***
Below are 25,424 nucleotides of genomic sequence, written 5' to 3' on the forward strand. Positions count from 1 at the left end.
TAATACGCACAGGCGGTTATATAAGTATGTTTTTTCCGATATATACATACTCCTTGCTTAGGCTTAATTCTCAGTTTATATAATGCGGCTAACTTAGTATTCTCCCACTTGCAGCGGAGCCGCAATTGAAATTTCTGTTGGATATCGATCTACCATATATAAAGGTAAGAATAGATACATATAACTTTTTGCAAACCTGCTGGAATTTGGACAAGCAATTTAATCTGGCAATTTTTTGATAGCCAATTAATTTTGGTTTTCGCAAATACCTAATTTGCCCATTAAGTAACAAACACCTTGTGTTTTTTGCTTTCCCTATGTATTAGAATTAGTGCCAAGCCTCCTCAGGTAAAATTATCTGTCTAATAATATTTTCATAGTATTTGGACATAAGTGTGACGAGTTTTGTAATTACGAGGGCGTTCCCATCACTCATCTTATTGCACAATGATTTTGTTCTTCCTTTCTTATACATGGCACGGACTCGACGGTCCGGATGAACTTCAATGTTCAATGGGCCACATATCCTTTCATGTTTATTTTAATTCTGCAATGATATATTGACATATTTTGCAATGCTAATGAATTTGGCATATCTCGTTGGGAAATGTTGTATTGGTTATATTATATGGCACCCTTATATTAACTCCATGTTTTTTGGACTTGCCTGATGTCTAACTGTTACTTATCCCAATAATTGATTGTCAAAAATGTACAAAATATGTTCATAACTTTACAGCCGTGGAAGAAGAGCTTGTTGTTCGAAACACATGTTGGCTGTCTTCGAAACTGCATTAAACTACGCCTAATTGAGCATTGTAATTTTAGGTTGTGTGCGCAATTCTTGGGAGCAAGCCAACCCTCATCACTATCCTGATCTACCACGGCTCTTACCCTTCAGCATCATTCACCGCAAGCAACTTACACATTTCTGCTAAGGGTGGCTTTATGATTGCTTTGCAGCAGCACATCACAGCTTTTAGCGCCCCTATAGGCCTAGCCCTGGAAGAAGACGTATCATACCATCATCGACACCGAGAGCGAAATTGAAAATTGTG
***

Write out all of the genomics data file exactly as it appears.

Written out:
Below are 25,424 nucleotides of genomic sequence, written 5' to 3' on the forward strand. Positions count from 1 at the left end.
TAATACGCACAGGCGGTTATATAAGTATGTTTTTTCCGATATATACATACTCCTTGCTTAGGCTTAATTCTCAGTTTATATAATGCGGCTAACTTAGTATTCTCCCACTTGCAGCGGAGCCGCAATTGAAATTTCTGTTGGATATCGATCTACCATATATAAAGGTAAGAATAGATACATATAACTTTTTGCAAACCTGCTGGAATTTGGACAAGCAATTTAATCTGGCAATTTTTTGATAGCCAATTAATTTTGGTTTTCGCAAATACCTAATTTGCCCATTAAGTAACAAACACCTTGTGTTTTTTGCTTTCCCTATGTATTAGAATTAGTGCCAAGCCTCCTCAGGTAAAATTATCTGTCTAATAATATTTTCATAGTATTTGGACATAAGTGTGACGAGTTTTGTAATTACGAGGGCGTTCCCATCACTCATCTTATTGCACAATGATTTTGTTCTTCCTTTCTTATACATGGCACGGACTCGACGGTCCGGATGAACTTCAATGTTCAATGGGCCACATATCCTTTCATGTTTATTTTAATTCTGCAATGATATATTGACATATTTTGCAATGCTAATGAATTTGGCATATCTCGTTGGGAAATGTTGTATTGGTTATATTATATGGCACCCTTATATTAACTCCATGTTTTTTGGACTTGCCTGATGTCTAACTGTTACTTATCCCAATAATTGATTGTCAAAAATGTACAAAATATGTTCATAACTTTACAGCCGTGGAAGAAGAGCTTGTTGTTCGAAACACATGTTGGCTGTCTTCGAAACTGCATTAAACTACGCCTAATTGAGCATTGTAATTTTAGGTTGTGTGCGCAATTCTTGGGAGCAAGCCAACCCTCATCACTATCCTGATCTACCACGGCTCTTACCCTTCAGCATCATTCACCGCAAGCAACTTACACATTTCTGCTAAGGGTGGCTTTATGATTGCTTTGCAGCAGCACATCACAGCTTTTAGCGCCCCTATAGGCCTAGCCCTGGAAGAAGACGTATCATACCATCATCGACACCGAGAGCGAAATTGAAAATTGTG